All the fears that we share -- Dare I fly? Ought I to tell the police
about the weird couple upstairs?  Would it be safer not to drive down
Whitehall this morning? Is my child safely back from school? Have my
life's savings plummeted? -- are precisely the fears our attackers
want us to have.

Until Sept. 11, the United States was only too happy to plug away at
Vladimir Putin about his butchery in Chechnya. Russia's abuse of
human rights in the North Caucasus, he was told -- we are speaking of
wholesale torture, and murder amounting to genocide -- was an
obstruction to closer relations with NATO and the United States.
There were even voices -- mine was one -- that suggested Mr. Putin
join Slobodan Milosevic on trial in The Hague: Let's do them both
together. Well, goodbye to all that. In the making of the great new
coalition, Mr. Putin looks a saint by comparison with some of his

Does anyone remember any more the outcry against the perceived
economic colonialism of the G8? Against the plundering of the Third
World by uncontrollable multinational companies? Seattle, Prague and
Genoa presented us with disturbing scenes of broken heads, broken
glass, mob violence and police brutality. Tony Blair was deeply
shocked. Yet the debate was a valid one, until it was drowned in a
wave of patriotic sentiment, deftly exploited by corporate America.

Drag up Kyoto these days, you risk the charge of being
"anti-American." It's as if we have entered a new Orwellian world
where our personal reliability as comrades in the struggle is
measured by the degree to which we invoke the past to explain the
present. Suggesting there is a historical context for the recent
atrocities is, by implication, to make excuses for them: Anyone who
is with us doesn't do that; anyone who does, is against us.

Ten years ago, I was making an idealistic bore of myself by telling
anyone who would listen that, with the Cold War behind us, we were
missing a never-to-be repeated chance to transform the global

Where was the Marshall Plan? I pleaded. Why weren't young men and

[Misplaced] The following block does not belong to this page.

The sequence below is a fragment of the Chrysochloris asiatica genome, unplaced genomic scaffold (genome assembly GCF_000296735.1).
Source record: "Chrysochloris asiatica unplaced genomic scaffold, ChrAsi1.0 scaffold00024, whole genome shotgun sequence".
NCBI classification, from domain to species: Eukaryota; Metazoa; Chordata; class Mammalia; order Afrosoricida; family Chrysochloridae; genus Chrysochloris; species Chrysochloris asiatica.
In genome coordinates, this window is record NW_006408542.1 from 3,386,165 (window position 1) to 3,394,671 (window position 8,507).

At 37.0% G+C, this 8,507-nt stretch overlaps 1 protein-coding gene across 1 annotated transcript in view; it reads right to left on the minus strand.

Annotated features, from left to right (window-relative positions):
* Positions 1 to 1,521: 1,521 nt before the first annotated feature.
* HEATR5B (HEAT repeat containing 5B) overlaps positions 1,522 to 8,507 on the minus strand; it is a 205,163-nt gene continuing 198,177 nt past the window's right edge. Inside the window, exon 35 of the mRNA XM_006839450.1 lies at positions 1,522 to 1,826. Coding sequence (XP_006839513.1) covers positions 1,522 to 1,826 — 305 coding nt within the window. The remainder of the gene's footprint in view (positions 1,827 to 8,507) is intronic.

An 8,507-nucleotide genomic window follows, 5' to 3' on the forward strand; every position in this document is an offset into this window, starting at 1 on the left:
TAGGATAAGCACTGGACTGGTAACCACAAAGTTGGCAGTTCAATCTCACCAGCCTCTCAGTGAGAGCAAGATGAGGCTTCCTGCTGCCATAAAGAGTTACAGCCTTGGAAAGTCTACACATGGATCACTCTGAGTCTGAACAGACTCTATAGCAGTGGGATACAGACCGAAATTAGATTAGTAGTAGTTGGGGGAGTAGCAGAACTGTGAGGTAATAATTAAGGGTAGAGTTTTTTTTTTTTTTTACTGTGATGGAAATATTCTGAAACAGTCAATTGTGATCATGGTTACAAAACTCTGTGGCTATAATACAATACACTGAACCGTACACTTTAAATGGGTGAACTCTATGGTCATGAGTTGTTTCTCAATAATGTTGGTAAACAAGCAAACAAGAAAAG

women from the U.S. Peace Corps, Britain's Voluntary Service Overseas
and their continental European equivalents pouring into the former
Soviet Union by the thousands?

Were was the world-class statesman and the man of the hour, with the
voice and vision to define for us the real, if unglamorous, enemies
of [hu]mankind: poverty, famine, slavery, tyranny, drugs, brush-fire
wars racial and religious intolerance, greed?

Now thanks to Osama bin Laden and his lieutenants, all our leaders
are world-class statesment, proclaiming their voices and visions in
distant airports while they feather their electoral nests.

There has been unfortunate talk -- and not only from Silvio
-- Berlusconi of a "crusade." Crusade, of course, implies a delicious
-- ignorance
of history. Was Mr. Berlusconi really proposing to set free the holy
places of Christendom and smite the heathen? Was George W. Bush? And
am I out of order in recalling that we (Christians) actually lost the
Crusades? But all is well: Signor Berlusconi was misquoted and the
presidential reference is no longer operative.

Meanwhile, Mr. Blair's new role as America's fearless spokesman
continues apace. Mr. Blair speaks well because Mr. Bush speaks badly.
Seen from abroad, Mr. Blair in this partnership is the inspired elder
statesman with an unassailable domestic power base, whereas Mr. Bush
-- dare one say it these days? -- was barely elected at all.

But what exactly does Mr. Blair, the elder statesman, represent? Both
he and the U.S. President at this moment are riding high in their
respective approval ratings, but both are aware, if they know their
history books, that riding high on Day One of a perilous overseas
military operation doesn't guarantee you victory come election day.

How many American body bags can Mr. Bush sustain without losing
popular support? After the horrors of the Twin Towers and the
Pentagon, the American people may want revenge, but they're on a very
short fuse about shedding more American blood.

Mr. Blair -- with the whole Western world to tell him so, except for